Green Conducting Cellulose Yarns for Machine-Sewn Electronic Textiles
Artikel i vetenskaplig tidskrift, 2020

The emergence of "green"electronics is a response to the pressing global situation where conventional electronics contribute to resource depletion and a global build-up of waste. For wearable applications, green electronic textile (e-textile) materials present an opportunity to unobtrusively incorporate sensing, energy harvesting, and other functionality into the clothes we wear. Here, we demonstrate electrically conducting wood-based yarns produced by a roll-to-roll coating process with an ink based on the biocompatible polymer:polyelectrolyte complex poly(3,4-ethylenedioxythiophene):poly(styrene sulfonate) (PEDOT:PSS). The developed e-textile yarns display a, for cellulose yarns, record-high bulk conductivity of 36 Scm-1, which could be further increased to 181 Scm-1 by adding silver nanowires. The PEDOT:PSS-coated yarn could be machine washed at least five times without loss in conductivity. We demonstrate the electrochemical functionality of the yarn through incorporation into organic electrochemical transistors (OECTs). Moreover, by using a household sewing machine, we have manufactured an out-of-plane thermoelectric textile device, which can produce 0.2 μW at a temperature gradient of 37 K.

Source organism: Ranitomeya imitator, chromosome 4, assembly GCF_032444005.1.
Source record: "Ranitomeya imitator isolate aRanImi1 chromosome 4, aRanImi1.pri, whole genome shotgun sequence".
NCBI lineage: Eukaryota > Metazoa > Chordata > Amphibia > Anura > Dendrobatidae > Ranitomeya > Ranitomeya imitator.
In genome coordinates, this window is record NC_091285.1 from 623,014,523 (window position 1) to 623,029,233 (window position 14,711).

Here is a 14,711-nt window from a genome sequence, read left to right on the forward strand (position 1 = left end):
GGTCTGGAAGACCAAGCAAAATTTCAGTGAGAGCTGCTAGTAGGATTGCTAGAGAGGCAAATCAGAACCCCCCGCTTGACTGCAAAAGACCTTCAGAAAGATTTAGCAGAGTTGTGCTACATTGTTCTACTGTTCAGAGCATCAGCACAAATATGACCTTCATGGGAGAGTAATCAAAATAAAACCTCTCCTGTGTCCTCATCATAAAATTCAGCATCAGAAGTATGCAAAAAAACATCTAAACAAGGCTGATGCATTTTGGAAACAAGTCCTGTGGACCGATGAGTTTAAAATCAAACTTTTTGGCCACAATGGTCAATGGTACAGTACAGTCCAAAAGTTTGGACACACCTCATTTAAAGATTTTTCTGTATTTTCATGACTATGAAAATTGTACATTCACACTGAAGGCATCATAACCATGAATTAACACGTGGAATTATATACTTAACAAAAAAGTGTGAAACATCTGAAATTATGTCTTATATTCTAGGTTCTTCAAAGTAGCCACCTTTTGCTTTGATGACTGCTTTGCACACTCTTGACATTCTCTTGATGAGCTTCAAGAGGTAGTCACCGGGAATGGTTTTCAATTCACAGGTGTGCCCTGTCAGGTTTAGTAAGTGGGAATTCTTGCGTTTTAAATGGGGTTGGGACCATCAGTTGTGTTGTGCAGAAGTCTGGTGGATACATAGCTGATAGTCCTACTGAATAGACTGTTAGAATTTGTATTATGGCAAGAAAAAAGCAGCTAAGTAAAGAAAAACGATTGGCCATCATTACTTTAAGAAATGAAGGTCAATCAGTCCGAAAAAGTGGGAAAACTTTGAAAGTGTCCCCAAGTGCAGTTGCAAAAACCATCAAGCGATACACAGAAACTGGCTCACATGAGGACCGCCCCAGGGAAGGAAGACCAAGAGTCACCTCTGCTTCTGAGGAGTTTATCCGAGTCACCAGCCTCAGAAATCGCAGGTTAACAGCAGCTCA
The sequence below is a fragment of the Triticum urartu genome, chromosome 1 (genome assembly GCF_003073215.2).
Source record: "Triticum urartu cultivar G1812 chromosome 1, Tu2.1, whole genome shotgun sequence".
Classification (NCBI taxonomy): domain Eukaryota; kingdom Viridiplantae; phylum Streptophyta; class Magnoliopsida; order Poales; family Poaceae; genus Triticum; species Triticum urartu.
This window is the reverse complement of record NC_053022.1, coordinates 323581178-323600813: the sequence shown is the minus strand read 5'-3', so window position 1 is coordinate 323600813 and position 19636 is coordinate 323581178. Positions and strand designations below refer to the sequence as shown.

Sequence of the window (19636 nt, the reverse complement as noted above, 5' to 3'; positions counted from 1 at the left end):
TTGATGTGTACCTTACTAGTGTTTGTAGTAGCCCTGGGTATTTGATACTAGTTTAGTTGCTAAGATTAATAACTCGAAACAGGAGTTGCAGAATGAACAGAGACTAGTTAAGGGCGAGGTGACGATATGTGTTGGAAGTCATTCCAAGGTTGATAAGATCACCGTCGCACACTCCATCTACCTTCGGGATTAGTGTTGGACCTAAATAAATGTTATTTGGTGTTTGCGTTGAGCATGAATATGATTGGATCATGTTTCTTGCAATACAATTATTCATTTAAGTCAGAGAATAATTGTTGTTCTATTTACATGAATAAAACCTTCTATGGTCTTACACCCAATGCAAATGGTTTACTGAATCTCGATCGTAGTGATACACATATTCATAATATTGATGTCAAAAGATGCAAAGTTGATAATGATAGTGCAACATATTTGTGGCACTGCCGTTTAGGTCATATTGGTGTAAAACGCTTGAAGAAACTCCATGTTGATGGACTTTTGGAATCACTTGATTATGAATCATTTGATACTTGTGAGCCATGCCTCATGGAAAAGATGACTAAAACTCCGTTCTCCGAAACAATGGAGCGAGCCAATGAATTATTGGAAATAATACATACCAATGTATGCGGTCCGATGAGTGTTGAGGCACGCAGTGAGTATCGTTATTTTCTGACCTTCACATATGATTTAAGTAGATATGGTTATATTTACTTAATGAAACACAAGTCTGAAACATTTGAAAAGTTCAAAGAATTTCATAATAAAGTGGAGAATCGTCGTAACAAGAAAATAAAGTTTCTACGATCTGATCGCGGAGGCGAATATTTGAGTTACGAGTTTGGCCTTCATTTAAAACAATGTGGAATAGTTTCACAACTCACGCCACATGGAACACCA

e-textile

organic electrochemical transistor (OECT)

PEDOT:PSS

conducting cellulose yarn

organic thermoelectrics

Författare

Sozan Darabi

Chalmers, Kemi och kemiteknik, Tillämpad kemi, Christian Müller Group

Wallenberg Wood Science Center (WWSC)

Michael Hummel

Aalto-Yliopisto

Sami Rantasalo

Aalto-Yliopisto

Marja Rissanen

Aalto-Yliopisto

Ingrid Öberg Månsson

Kungliga Tekniska Högskolan (KTH)

Haike Hilke

Högskolan i Borås

Byungil Hwang

Chung-Ang University

Mikael Skrifvars

Högskolan i Borås

Mahiar M. Hamedi

Kungliga Tekniska Högskolan (KTH)

Herbert Sixta

Aalto-Yliopisto

Anja Lund

Chalmers, Kemi och kemiteknik, Tillämpad kemi

Christian Müller

Chalmers, Kemi och kemiteknik, Tillämpad kemi, Christian Müller Group

ACS Applied Materials & Interfaces

1944-8244 (ISSN) 1944-8252 (eISSN)

Vol. 12 50 56403-56412

Woven and 3D-Printed Thermoelectric Textiles (ThermoTex)

Europeiska forskningsrådet (ERC), 2015-06-01 -- 2020-06-30.

Ämneskategorier

Textil-, gummi- och polymermaterial

Materialkemi

Den kondenserade materiens fysik

DOI

10.1021/acsami.0c15399

PubMed

33284024

Mer information

Senast uppdaterat

2021-01-08